I had thought that, even though the gig was outdoors, we would have no problem plugging in amps and instruments. Many parks have outlets tucked away inside lamp posts and maintenance buildings, accessible for public events. As we moved closer to the date, we discovered the city would not in fact turn on the juice. Read more.
Rock singers are the rebel children of the musical family, and they sound like it. They do everything “wrong,” i.e., scream and use the voice in ways that are, traditionally, used in other places, like the battlefield or the bedroom. But there’s a lot more to rock ’n’ roll than whether or not you have grit in your voice. Read more.
Matt Kramer made his name as the lead singer for the band Saigon Kick. The son of an opera singer, he’s an expert educator and vocal coach as well, and teaches at his Miami-area studio Kramer Voice Company. Here are some singing tips and strategies for great rock vocals from the master. Read more.
From being able to sort by vocal range and high or low note, the graphic with the keyboard and the chart layout is impressive stuff. From the same folks who brought us the “100 Years of Rock” infographic, here’s another interactive gem that’s worth a few minutes of your time. Read more.
When it comes to vocal technique, Fields recommends keeping a round mouth and keeping the sound from coming purely out of the nose. “If you can create the sound in the back of your throat, combine that with the air in your chest and get resonance in your nasal cavity, you’re good. It’s almost like singing under water.” Read more.
Want to learn how to sing R&B and deliver great vocals? Singer and producer Alvin Fields gives advice on choosing material, delivering vibrato, and owning your riffs. Read More.
Updated December 2019. Over the years, we’ve posted articles that include advice and insights for vocalists from every genre. From recording tips to video warm ups, from vocal health care tips to production tricks, we’ve covered a lot of ground. Here are some of our more popular posts collected in one place. Read the posts.
Daniel Ebbers, voice instructor at the Conservatory of Music at University of the Pacific, shares insights and vocal exercises in our video series for vocalists. In these videos, he explores the upper register of a student’s vocal range and summarizes our four-part series. Read more.
You wouldn’t see a top athlete compete without going through a set of warm up activities, and if you are a vocalist, you need to do the same kind of preparation every time you sing. Professor Daniel Ebbers has been training singers for more than twenty years, and in the following videos he explains the benefits of warming up and takes us through a series of vocal exercises. Read more.
In a standout vocal performance, how and when you release a note is just as important as the way you attack it. On the keyboard, whether I’m playing jazz, rock, or anything else, I try to keep this idea in mind. Time after time, I’ve found that one of the best things I can to do to help a song lock in is to be mindful of both ends of every note I play. This is also true for a vocal performance. Read more.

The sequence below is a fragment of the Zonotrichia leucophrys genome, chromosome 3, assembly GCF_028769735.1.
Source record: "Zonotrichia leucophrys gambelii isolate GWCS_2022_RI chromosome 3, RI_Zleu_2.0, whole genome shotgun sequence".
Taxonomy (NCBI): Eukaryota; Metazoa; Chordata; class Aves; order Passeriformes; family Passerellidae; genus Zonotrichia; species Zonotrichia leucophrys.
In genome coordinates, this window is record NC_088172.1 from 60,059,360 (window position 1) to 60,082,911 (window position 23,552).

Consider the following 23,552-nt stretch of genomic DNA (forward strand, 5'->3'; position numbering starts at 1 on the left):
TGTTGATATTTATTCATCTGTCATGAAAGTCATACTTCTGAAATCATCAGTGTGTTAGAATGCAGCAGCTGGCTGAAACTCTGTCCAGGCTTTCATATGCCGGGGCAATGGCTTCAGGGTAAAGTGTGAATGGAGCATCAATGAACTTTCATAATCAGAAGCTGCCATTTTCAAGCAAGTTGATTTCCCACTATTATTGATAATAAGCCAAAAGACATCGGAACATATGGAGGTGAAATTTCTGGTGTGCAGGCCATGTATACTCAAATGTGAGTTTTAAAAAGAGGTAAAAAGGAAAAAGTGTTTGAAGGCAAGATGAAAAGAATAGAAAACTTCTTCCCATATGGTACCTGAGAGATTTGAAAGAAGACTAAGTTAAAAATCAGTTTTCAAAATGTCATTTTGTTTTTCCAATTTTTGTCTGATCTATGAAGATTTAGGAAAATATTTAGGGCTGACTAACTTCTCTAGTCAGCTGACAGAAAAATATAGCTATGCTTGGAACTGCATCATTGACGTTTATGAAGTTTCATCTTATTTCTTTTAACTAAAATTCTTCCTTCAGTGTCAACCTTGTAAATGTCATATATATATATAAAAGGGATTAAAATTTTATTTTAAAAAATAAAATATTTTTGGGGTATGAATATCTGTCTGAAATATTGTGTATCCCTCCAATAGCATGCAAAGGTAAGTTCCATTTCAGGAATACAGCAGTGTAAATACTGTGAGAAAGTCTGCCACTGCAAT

Ever wonder why stars have issues with their vocal health? Does it happen to everyone eventually? It’s not inevitable, but it’s highly probable you will have vocal problems if you don’t learn to use proper vocal care. Your voice is an instrument inside your body, and how you treat your body will reflect upon your voice. Read more.
The state of your body affects your vocal health, and as a vocal athlete, your focus on vocal care needs to extend beyond your vocal cords. Aerobic training, stretching and yoga, realigning your body and spine, and mind/body connection exercises – these are all ways in which we improve vocal health with professional singers and public speakers. Read more.
As one of the top vocal coaches in the country, I’m frequently asked, “What are your top singing tips for vocalists?” Well, I could rattle off a long list, and yammer on for hours. But I love a challenge – so I pretended I had only five minutes to tell you my best singing tips, and I wracked my brain to come up with the Top 5. Read more.
If you sing without a vocal warm up, you can encounter all sorts of problems. Warming up is very much about relaxing and preparing the muscles and mechanisms for what they are about to do, and it is also about getting your mind and body into the flow of breathing correctly – which will ultimately help you sing better.
Read more and download your free guide today.
As a vocalist preparing for a performance or studio date, “the obvious thing to do is rest,” recommends Daniel Ebbers, Associate Professor of Voice at the Conservatory of Music. “But there are environmental things, like being in a place where the decibel level is much higher than you think it is. To compete with the sound, you have to strain your voice to be heard or understood. Many times, people are unaware that they’re in such an environment, but when you’re a singer, you have to be aware of these environmental conditions.” Read more.